NEW YORK (GenomeWeb News) – By zooming in on the chromosomes of single cells, researchers led by Peter Fraser from the Babraham Institute in the UK found that chromosome structure varies between cells, as they reported in Nature today.
To get a better glimpse of chromosome structure, the researchers adapted the Hi-C approach, which enables the detection of long-range interactions among chromosomes, for single cells. Conventional Hi-C method, the researchers noted, gives an average conformation, while examining cells individually might enable researchers to investigate cell-to-cell variation. From this, the researchers noted that chromosome structure was more complex and variable than that of the traditional X-shape in which they are often depicted.
"The image of a chromosome, an X-shaped blob of DNA, is familiar to many but this microscopic portrait of a chromosome actually shows a structure that occurs only transiently in cells — at a point when they are just about to divide," Fraser noted in a statement. "The vast majority of cells in an organism have finished dividing and their chromosomes don't look anything like the X-shape. Chromosomes in these cells exist in a very different form and so far it has been impossible to create accurate pictures of their structure."
Chromosome structure and DNA folding are linked to both gene regulation and expression, with possible ramifications for aging, disease, and health.
The researchers' single-cell Hi-C approach begins with chromatin cross-linking, restriction enzyme digestion, biotin fill-in, and ligation in nuclei. By contrast, in conventional Hi-C, the ligation and dilution steps are performed after nuclear lysis.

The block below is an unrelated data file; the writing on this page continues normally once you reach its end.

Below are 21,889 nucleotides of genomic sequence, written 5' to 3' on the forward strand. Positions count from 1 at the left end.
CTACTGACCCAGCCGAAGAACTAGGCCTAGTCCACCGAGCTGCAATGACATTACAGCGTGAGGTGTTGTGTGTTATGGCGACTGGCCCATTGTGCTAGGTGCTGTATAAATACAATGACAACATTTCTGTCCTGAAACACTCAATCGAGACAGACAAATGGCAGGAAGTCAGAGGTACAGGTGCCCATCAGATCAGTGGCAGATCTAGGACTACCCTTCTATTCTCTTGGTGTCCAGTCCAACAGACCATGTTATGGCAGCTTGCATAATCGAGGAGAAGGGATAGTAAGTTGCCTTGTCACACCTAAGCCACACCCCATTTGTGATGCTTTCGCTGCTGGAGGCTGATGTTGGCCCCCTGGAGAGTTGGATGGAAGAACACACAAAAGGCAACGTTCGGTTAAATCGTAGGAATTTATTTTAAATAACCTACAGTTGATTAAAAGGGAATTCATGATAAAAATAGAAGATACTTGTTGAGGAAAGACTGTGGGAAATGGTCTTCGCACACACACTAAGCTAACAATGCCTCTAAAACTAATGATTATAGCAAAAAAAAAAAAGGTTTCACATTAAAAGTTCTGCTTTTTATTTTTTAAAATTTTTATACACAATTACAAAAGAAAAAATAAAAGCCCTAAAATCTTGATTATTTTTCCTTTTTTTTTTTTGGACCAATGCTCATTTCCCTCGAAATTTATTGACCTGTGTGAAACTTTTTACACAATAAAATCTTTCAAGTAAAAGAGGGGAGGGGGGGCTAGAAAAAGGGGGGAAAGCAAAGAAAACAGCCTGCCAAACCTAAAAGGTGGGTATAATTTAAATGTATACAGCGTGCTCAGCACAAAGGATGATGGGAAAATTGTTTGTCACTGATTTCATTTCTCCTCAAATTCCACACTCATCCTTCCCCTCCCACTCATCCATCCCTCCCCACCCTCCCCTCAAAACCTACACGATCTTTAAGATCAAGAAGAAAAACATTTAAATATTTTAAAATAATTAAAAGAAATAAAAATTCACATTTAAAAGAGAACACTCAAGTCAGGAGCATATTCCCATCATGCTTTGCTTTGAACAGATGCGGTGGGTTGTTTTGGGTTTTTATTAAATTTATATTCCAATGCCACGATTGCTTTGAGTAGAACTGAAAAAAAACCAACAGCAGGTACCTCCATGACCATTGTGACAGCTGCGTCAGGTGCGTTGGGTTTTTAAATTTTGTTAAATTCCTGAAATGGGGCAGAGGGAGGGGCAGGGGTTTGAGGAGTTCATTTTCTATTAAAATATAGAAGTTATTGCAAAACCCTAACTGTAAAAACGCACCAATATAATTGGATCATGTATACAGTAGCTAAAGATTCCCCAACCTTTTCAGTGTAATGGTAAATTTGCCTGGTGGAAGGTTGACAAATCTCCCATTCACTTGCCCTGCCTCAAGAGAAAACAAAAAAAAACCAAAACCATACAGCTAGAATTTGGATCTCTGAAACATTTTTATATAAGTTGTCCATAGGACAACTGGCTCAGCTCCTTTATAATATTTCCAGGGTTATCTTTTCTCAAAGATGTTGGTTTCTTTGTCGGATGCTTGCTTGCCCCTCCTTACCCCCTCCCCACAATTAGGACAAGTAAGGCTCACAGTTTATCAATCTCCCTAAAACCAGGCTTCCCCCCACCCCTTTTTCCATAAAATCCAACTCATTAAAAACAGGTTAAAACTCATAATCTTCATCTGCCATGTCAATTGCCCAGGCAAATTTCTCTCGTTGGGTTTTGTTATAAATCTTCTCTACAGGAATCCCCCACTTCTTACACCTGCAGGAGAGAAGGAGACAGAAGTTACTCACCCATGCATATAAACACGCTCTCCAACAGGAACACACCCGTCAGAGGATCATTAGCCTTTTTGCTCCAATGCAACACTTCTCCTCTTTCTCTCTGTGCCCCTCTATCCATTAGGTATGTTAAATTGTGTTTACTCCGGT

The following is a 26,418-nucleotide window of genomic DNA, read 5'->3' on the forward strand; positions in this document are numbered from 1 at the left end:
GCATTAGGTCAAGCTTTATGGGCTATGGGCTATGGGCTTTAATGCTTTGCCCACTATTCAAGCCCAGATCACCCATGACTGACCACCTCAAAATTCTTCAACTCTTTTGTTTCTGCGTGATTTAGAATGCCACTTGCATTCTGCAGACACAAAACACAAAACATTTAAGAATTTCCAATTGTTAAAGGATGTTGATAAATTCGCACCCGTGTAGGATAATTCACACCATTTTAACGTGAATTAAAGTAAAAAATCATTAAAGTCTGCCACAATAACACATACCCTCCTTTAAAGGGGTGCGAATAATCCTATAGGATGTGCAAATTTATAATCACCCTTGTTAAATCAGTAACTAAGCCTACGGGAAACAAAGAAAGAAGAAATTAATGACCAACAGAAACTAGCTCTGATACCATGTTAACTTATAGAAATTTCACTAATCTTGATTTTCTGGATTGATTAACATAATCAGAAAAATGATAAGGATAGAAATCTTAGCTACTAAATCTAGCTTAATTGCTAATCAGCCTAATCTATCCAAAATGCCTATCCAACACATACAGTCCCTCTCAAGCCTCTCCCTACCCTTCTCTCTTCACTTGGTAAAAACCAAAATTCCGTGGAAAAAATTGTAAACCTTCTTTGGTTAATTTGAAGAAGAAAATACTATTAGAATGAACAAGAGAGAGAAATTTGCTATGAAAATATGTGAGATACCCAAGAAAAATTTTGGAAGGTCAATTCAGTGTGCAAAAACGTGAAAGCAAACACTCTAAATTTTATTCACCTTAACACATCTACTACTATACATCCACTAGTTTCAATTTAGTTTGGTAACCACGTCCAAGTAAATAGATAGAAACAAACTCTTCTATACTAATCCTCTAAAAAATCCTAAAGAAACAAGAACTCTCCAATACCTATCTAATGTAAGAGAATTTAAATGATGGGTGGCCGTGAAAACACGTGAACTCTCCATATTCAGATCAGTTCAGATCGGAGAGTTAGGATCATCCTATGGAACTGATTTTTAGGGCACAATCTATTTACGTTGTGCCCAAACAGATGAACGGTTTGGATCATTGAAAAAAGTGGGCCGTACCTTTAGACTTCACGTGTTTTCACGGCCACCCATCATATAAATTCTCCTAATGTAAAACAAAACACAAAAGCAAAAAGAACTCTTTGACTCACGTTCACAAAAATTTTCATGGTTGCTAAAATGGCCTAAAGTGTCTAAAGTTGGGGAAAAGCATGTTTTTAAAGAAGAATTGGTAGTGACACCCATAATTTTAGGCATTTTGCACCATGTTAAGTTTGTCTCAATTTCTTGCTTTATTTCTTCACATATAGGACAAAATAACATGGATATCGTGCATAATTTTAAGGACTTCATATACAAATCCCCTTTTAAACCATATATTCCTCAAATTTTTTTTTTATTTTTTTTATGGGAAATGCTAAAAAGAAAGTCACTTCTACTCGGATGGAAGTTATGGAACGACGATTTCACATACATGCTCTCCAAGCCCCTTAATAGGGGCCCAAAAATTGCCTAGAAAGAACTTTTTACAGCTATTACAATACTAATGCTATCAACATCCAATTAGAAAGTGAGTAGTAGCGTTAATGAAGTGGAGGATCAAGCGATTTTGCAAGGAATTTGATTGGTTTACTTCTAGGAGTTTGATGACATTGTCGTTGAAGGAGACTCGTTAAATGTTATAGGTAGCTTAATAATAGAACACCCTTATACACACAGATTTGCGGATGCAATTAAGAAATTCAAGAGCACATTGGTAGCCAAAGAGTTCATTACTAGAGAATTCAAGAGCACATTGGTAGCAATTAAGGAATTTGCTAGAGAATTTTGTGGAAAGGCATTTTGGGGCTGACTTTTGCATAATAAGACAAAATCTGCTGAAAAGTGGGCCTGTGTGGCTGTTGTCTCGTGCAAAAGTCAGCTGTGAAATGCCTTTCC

They then selected nuclei under the microscope and, keeping them in separate tubes, reversed the cross-links and attached the Hi-C ligation junctions to beads before digesting the products to fragment DNA for amplification and pair-end sequencing.
Using a population of male mouse spleenic T-helper cells, the researchers generated both single-cell and conventional Hi-C libraries. They noted that single-cell contact maps "despite their inherent sparseness … clearly reflect hallmarks of chromosomal organization."
Further, by comparing the ensemble, conventional Hi-C maps with pooled single-cell maps, Fraser and his colleagues found that the pooled version contains the most features of the ensemble maps, which they said confirmed the validity of this their approach.
Diving deeper into the single-cell contact maps from the T-helper cells, the researchers uncovered some 1,400 domains, finding that such domains remain intact at the single-cell level, though they noted that interdomain contacts vary between individual cells. This, they said, suggests "large-scale differences in higher-order chromosome folding that are obscured in ensemble maps, averaged over millions of such structures."
Through modeling the conformations of the X chromosome, Fraser and his team found four regions with marked large-scale conformation differences between cells, underscoring that interdomain contacts are variable. However, they noted that despite such variability, the X chromosomes still shared some properties. For example, the researchers found that active domains tend to be located at the edge of chromosome territories.
"These unique images not only show us the structure of the chromosome, but also the path of the DNA in it, allowing us to map specific genes and other important features," Fraser added. "Using these 3D models, we have begun to unravel the basic principles of chromosome structure and its role in how our genome functions."